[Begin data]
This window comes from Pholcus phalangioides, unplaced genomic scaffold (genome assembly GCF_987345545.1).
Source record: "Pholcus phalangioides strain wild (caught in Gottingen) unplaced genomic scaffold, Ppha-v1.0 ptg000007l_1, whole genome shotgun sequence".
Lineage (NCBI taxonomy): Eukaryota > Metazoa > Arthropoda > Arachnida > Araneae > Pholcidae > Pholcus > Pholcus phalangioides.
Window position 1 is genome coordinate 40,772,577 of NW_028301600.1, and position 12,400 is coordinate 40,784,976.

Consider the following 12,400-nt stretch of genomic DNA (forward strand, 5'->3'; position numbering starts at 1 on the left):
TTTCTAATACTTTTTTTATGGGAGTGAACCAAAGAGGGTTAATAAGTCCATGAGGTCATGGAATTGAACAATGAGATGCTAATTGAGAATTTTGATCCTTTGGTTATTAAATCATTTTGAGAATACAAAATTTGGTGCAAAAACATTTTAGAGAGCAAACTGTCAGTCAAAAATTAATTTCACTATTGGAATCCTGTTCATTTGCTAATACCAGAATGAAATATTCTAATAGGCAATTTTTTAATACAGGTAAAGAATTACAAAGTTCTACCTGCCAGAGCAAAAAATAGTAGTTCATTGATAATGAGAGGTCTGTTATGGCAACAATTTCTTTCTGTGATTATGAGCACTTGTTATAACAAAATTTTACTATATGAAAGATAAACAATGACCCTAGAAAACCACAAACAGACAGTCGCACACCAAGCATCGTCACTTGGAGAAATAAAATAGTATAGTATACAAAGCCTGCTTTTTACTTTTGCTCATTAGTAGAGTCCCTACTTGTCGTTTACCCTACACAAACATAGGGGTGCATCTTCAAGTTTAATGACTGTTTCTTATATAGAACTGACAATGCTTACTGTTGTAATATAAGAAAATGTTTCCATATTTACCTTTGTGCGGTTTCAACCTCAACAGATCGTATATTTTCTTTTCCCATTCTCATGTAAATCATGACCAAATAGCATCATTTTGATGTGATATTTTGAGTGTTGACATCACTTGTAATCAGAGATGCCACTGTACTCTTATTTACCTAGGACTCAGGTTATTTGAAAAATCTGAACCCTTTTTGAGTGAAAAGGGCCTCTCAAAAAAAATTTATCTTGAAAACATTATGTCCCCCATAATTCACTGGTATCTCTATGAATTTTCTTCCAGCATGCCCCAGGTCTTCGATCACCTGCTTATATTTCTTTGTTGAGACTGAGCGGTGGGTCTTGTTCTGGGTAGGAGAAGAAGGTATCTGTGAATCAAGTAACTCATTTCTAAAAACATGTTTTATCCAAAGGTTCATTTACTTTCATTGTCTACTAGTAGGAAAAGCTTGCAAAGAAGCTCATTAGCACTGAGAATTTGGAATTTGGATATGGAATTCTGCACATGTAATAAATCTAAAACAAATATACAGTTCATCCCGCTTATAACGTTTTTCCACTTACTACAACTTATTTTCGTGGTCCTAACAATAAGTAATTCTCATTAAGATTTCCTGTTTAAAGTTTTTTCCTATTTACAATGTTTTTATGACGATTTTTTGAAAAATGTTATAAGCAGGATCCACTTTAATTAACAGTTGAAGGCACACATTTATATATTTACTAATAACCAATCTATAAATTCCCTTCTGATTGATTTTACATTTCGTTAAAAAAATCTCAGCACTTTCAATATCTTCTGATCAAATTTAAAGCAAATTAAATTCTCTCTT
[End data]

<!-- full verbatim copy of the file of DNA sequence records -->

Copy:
This window comes from Pholcus phalangioides, unplaced genomic scaffold (genome assembly GCF_987345545.1).
Source record: "Pholcus phalangioides strain wild (caught in Gottingen) unplaced genomic scaffold, Ppha-v1.0 ptg000007l_1, whole genome shotgun sequence".
Lineage (NCBI taxonomy): Eukaryota > Metazoa > Arthropoda > Arachnida > Araneae > Pholcidae > Pholcus > Pholcus phalangioides.
Window position 1 is genome coordinate 40,772,577 of NW_028301600.1, and position 12,400 is coordinate 40,784,976.

Consider the following 12,400-nt stretch of genomic DNA (forward strand, 5'->3'; position numbering starts at 1 on the left):
TTTCTAATACTTTTTTTATGGGAGTGAACCAAAGAGGGTTAATAAGTCCATGAGGTCATGGAATTGAACAATGAGATGCTAATTGAGAATTTTGATCCTTTGGTTATTAAATCATTTTGAGAATACAAAATTTGGTGCAAAAACATTTTAGAGAGCAAACTGTCAGTCAAAAATTAATTTCACTATTGGAATCCTGTTCATTTGCTAATACCAGAATGAAATATTCTAATAGGCAATTTTTTAATACAGGTAAAGAATTACAAAGTTCTACCTGCCAGAGCAAAAAATAGTAGTTCATTGATAATGAGAGGTCTGTTATGGCAACAATTTCTTTCTGTGATTATGAGCACTTGTTATAACAAAATTTTACTATATGAAAGATAAACAATGACCCTAGAAAACCACAAACAGACAGTCGCACACCAAGCATCGTCACTTGGAGAAATAAAATAGTATAGTATACAAAGCCTGCTTTTTACTTTTGCTCATTAGTAGAGTCCCTACTTGTCGTTTACCCTACACAAACATAGGGGTGCATCTTCAAGTTTAATGACTGTTTCTTATATAGAACTGACAATGCTTACTGTTGTAATATAAGAAAATGTTTCCATATTTACCTTTGTGCGGTTTCAACCTCAACAGATCGTATATTTTCTTTTCCCATTCTCATGTAAATCATGACCAAATAGCATCATTTTGATGTGATATTTTGAGTGTTGACATCACTTGTAATCAGAGATGCCACTGTACTCTTATTTACCTAGGACTCAGGTTATTTGAAAAATCTGAACCCTTTTTGAGTGAAAAGGGCCTCTCAAAAAAAATTTATCTTGAAAACATTATGTCCCCCATAATTCACTGGTATCTCTATGAATTTTCTTCCAGCATGCCCCAGGTCTTCGATCACCTGCTTATATTTCTTTGTTGAGACTGAGCGGTGGGTCTTGTTCTGGGTAGGAGAAGAAGGTATCTGTGAATCAAGTAACTCATTTCTAAAAACATGTTTTATCCAAAGGTTCATTTACTTTCATTGTCTACTAGTAGGAAAAGCTTGCAAAGAAGCTCATTAGCACTGAGAATTTGGAATTTGGATATGGAATTCTGCACATGTAATAAATCTAAAACAAATATACAGTTCATCCCGCTTATAACGTTTTTCCACTTACTACAACTTATTTTCGTGGTCCTAACAATAAGTAATTCTCATTAAGATTTCCTGTTTAAAGTTTTTTCCTATTTACAATGTTTTTATGACGATTTTTTGAAAAATGTTATAAGCAGGATCCACTTTAATTAACAGTTGAAGGCACACATTTATATATTTACTAATAACCAATCTATAAATTCCCTTCTGATTGATTTTACATTTCGTTAAAAAAATCTCAGCACTTTCAATATCTTCTGATCAAATTTAAAGCAAATTAAATTCTCTCTT